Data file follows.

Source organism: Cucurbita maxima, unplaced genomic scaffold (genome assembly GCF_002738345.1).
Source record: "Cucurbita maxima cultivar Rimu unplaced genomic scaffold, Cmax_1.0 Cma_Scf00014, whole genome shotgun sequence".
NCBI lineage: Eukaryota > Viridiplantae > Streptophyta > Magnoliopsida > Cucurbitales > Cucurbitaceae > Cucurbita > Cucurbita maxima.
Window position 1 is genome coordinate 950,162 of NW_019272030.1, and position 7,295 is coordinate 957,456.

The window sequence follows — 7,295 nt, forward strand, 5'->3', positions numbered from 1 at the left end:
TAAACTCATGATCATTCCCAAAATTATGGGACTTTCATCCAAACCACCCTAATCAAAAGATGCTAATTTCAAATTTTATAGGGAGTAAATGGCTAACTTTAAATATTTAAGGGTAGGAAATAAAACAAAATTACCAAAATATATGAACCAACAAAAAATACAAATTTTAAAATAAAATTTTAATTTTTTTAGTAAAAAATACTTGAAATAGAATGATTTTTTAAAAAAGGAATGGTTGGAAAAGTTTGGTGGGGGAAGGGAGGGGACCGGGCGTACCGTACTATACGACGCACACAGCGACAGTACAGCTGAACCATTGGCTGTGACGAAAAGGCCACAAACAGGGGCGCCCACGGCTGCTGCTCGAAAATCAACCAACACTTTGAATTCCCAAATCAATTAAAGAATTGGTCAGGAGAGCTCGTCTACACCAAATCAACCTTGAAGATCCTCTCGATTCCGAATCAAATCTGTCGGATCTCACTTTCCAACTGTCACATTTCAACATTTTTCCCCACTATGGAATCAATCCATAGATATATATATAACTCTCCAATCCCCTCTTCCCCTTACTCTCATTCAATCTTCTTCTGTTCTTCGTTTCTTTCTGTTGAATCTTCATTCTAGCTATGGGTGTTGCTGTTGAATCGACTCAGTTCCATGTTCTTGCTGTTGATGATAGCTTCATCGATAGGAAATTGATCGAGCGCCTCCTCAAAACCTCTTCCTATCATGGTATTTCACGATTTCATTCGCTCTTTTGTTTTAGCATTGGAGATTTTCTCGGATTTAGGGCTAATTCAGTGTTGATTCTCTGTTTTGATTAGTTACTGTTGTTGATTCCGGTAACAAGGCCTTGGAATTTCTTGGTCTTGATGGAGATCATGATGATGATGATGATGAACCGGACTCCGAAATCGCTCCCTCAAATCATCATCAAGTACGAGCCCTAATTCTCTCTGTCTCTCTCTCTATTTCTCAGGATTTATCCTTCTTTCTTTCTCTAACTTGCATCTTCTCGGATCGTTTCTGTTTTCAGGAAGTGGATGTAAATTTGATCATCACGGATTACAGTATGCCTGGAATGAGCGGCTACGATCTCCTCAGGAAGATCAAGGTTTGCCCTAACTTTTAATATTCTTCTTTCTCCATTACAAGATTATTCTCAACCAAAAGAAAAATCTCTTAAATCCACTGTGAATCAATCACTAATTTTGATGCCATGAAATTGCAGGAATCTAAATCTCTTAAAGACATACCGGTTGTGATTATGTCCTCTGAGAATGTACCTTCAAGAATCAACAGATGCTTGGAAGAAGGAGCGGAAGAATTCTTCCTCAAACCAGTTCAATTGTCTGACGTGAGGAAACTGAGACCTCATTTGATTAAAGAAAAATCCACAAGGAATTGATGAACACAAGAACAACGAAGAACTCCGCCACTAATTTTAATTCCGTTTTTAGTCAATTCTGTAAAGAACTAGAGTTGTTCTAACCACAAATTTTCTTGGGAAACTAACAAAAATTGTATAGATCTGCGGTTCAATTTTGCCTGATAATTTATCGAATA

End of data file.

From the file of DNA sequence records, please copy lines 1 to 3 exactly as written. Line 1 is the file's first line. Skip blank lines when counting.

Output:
Source organism: Cucurbita maxima, unplaced genomic scaffold (genome assembly GCF_002738345.1).
Source record: "Cucurbita maxima cultivar Rimu unplaced genomic scaffold, Cmax_1.0 Cma_Scf00014, whole genome shotgun sequence".
NCBI lineage: Eukaryota > Viridiplantae > Streptophyta > Magnoliopsida > Cucurbitales > Cucurbitaceae > Cucurbita > Cucurbita maxima.